Back when I was growing up, liking the music of the band America was something one pretty much kept to himself. They didn’t exactly rock, and though their vocals sometimes sounded a lot like Neil Young, they never had anywhere near his hip quotient. But there was no denying the appeal of their breezy, well-crafted music. Having one George Martin as their producer surely helped a bit, and catchy songs like “Sister Golden Hair” and “Ventura Highway” easily gave acts like Eagles real competition.
But on the other side, the plodding, goofy lyrics-laden “A Horse With No Name,” and the cloying “Muskrat Love” did little to win the affections of budding rock fans weaned on KISS and Sweet (for example). Soft-rock tunes like “I Need You” and “Tin Man” were among the best of their kind, but when that kind is best described as yacht rock, you’re grading on a curve. And when in the 1980s the apartheid regime in South Africa was enduring a growing boycott movement, America went and performed there. Not cool, guys. Not. Cool. (Okay, to be fair, Sinatra played there around that time as well. But he didn’t court a rock audience, now did he?)
In any event, America – Gerry Beckley, Dewey Bunnell and Dan Peek – had a good run overall, with all of its first seven studio albums charting in the Top 30. They also developed a strong following in Australia and the UK. The ‘80s weren’t as kind to the group, whose acoustic-leaning sound was out of step with the MTV scene. As the decades wore on, new releases slowed to a trickle. Though its title might lead one to think it’s something else entirely, America’s 2015 release Lost & Found featured all new material. But that was the last new music from them to date.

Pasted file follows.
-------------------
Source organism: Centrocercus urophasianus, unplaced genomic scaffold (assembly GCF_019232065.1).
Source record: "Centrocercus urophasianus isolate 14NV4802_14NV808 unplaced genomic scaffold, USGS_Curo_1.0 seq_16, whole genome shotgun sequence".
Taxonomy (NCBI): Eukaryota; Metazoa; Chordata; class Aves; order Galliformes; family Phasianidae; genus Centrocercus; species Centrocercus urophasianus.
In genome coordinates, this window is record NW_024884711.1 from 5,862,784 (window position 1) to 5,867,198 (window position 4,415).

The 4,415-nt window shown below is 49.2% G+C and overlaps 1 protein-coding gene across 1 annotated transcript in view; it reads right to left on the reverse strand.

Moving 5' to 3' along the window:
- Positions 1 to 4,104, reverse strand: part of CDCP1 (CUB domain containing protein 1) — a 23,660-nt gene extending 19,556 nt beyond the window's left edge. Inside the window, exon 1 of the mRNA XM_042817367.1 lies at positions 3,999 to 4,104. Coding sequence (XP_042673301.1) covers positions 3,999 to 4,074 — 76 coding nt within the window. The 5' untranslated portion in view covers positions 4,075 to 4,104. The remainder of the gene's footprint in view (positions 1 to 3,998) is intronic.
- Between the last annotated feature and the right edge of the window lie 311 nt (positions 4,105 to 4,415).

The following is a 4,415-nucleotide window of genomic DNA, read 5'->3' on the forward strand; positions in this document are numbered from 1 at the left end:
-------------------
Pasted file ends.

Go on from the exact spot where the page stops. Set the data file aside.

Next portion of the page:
Since that time America has been turning its attention to digging into its archives. Fitting enough, the first release on that score was 2015’s self-released set Archives, Vol. 1. That album whetted fans’ appetite for more of that kind of content, and proved that there was indeed a market for unreleased material from America’s finest hour (so to speak).
Enter Omnivore Recordings. The venerated boutique label has a well-deserved reputation for carefully curated archival releases. The first America release from them was Heritage: Home Recordings/Demos 1970-1973 (yeah, it features a return to the band’s dubious ‘70s practice of titling albums with words that start with the letter H. But we digress.)
Now comes a second volume, widening its focus to include 1971 through ‘76. As with the previous volume, it’s filled with alternate takes and demo versions of songs that longtime listeners will already know. But the emphasis is on polished material; many of the tracks here feature a George Martin production credit. The recordings chosen will appeal primarily to serious fans, though: does anyone else really want (much less need) to hear a “stack-o-tracks” mix of “Tin Man” without the lead vocal line? Nice tune, but these guys aren’t Brian Wilson or Jellyfish.
Still, for fans, this album is a treat. Less ornate readings of their songs reveal the strength of the songs themselves. If you come looking for a rocking good time, you’ll leave disappointed. But if you know what you’re in for, there’s much to enjoy in Heritage II.